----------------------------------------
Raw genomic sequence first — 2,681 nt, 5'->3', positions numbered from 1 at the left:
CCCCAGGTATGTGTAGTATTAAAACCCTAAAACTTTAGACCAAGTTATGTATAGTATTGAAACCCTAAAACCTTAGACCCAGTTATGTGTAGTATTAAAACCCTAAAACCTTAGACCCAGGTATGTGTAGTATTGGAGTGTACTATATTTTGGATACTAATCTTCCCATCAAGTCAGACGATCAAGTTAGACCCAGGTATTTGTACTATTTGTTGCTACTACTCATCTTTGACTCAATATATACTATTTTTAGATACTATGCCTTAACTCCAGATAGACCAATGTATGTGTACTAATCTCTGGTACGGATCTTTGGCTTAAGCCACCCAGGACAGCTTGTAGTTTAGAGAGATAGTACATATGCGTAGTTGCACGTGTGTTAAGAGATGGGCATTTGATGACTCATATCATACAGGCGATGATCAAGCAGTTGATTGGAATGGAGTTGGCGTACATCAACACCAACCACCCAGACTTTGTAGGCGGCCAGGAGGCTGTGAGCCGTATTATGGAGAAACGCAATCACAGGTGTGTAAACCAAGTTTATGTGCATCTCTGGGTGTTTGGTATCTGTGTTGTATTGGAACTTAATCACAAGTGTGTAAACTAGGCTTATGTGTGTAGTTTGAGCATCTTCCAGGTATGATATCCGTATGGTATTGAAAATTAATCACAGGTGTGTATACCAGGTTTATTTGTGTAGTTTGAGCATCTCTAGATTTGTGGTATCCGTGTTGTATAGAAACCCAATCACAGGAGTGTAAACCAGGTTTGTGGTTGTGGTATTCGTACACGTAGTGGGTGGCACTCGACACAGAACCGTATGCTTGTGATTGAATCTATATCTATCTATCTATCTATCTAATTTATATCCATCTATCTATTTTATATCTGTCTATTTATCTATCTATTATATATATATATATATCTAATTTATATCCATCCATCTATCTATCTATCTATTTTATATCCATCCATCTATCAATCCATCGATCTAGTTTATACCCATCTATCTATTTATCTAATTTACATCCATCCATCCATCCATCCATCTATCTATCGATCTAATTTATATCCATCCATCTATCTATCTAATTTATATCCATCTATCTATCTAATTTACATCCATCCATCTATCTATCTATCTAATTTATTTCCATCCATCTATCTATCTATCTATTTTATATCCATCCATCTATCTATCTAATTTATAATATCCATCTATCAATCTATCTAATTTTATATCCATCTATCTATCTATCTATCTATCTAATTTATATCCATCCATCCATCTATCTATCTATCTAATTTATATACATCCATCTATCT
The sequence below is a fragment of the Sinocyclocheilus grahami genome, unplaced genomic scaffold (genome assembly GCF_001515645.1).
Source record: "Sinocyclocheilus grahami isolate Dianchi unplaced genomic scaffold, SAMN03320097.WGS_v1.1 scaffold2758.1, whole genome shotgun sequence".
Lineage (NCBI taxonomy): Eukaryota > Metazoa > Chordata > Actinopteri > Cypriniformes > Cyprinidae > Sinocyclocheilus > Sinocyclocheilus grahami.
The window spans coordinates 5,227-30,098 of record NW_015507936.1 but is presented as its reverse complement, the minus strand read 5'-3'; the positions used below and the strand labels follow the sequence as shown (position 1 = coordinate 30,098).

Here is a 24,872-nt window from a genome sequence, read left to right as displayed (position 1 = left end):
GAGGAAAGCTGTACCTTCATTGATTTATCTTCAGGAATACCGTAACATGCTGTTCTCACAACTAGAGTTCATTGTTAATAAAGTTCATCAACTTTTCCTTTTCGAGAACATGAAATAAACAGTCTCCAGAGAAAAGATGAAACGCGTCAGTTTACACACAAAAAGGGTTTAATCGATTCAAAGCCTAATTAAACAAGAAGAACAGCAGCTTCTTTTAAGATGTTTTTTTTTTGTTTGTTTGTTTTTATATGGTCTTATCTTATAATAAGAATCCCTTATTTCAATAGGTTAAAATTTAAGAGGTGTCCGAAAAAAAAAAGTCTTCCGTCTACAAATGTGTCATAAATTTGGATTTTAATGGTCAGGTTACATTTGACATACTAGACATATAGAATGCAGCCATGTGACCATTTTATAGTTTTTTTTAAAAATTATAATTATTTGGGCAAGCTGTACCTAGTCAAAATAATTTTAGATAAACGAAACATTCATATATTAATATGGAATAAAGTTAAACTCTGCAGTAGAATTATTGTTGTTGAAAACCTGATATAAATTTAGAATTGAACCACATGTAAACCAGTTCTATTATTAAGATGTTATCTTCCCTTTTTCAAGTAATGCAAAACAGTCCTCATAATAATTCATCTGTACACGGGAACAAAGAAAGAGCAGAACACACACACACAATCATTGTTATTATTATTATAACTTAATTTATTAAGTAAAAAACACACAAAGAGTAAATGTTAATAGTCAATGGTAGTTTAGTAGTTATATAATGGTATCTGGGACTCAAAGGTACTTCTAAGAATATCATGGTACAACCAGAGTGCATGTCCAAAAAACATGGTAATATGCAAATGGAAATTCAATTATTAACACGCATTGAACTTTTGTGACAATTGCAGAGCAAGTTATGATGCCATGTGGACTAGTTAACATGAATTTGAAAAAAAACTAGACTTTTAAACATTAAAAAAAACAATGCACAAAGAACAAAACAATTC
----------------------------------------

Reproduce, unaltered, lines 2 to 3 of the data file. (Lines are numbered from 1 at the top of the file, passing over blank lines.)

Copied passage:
CCCCAGGTATGTGTAGTATTAAAACCCTAAAACTTTAGACCAAGTTATGTATAGTATTGAAACCCTAAAACCTTAGACCCAGTTATGTGTAGTATTAAAACCCTAAAACCTTAGACCCAGGTATGTGTAGTATTGGAGTGTACTATATTTTGGATACTAATCTTCCCATCAAGTCAGACGATCAAGTTAGACCCAGGTATTTGTACTATTTGTTGCTACTACTCATCTTTGACTCAATATATACTATTTTTAGATACTATGCCTTAACTCCAGATAGACCAATGTATGTGTACTAATCTCTGGTACGGATCTTTGGCTTAAGCCACCCAGGACAGCTTGTAGTTTAGAGAGATAGTACATATGCGTAGTTGCACGTGTGTTAAGAGATGGGCATTTGATGACTCATATCATACAGGCGATGATCAAGCAGTTGATTGGAATGGAGTTGGCGTACATCAACACCAACCACCCAGACTTTGTAGGCGGCCAGGAGGCTGTGAGCCGTATTATGGAGAAACGCAATCACAGGTGTGTAAACCAAGTTTATGTGCATCTCTGGGTGTTTGGTATCTGTGTTGTATTGGAACTTAATCACAAGTGTGTAAACTAGGCTTATGTGTGTAGTTTGAGCATCTTCCAGGTATGATATCCGTATGGTATTGAAAATTAATCACAGGTGTGTATACCAGGTTTATTTGTGTAGTTTGAGCATCTCTAGATTTGTGGTATCCGTGTTGTATAGAAACCCAATCACAGGAGTGTAAACCAGGTTTGTGGTTGTGGTATTCGTACACGTAGTGGGTGGCACTCGACACAGAACCGTATGCTTGTGATTGAATCTATATCTATCTATCTATCTATCTAATTTATATCCATCTATCTATTTTATATCTGTCTATTTATCTATCTATTATATATATATATATATCTAATTTATATCCATCCATCTATCTATCTATCTATTTTATATCCATCCATCTATCAATCCATCGATCTAGTTTATACCCATCTATCTATTTATCTAATTTACATCCATCCATCCATCCATCCATCTATCTATCGATCTAATTTATATCCATCCATCTATCTATCTAATTTATATCCATCTATCTATCTAATTTACATCCATCCATCTATCTATCTATCTAATTTATTTCCATCCATCTATCTATCTATCTATTTTATATCCATCCATCTATCTATCTAATTTATAATATCCATCTATCAATCTATCTAATTTTATATCCATCTATCTATCTATCTATCTATCTAATTTATATCCATCCATCCATCTATCTATCTATCTAATTTATATACATCCATCTATCT
The sequence below is a fragment of the Sinocyclocheilus grahami genome, unplaced genomic scaffold (genome assembly GCF_001515645.1).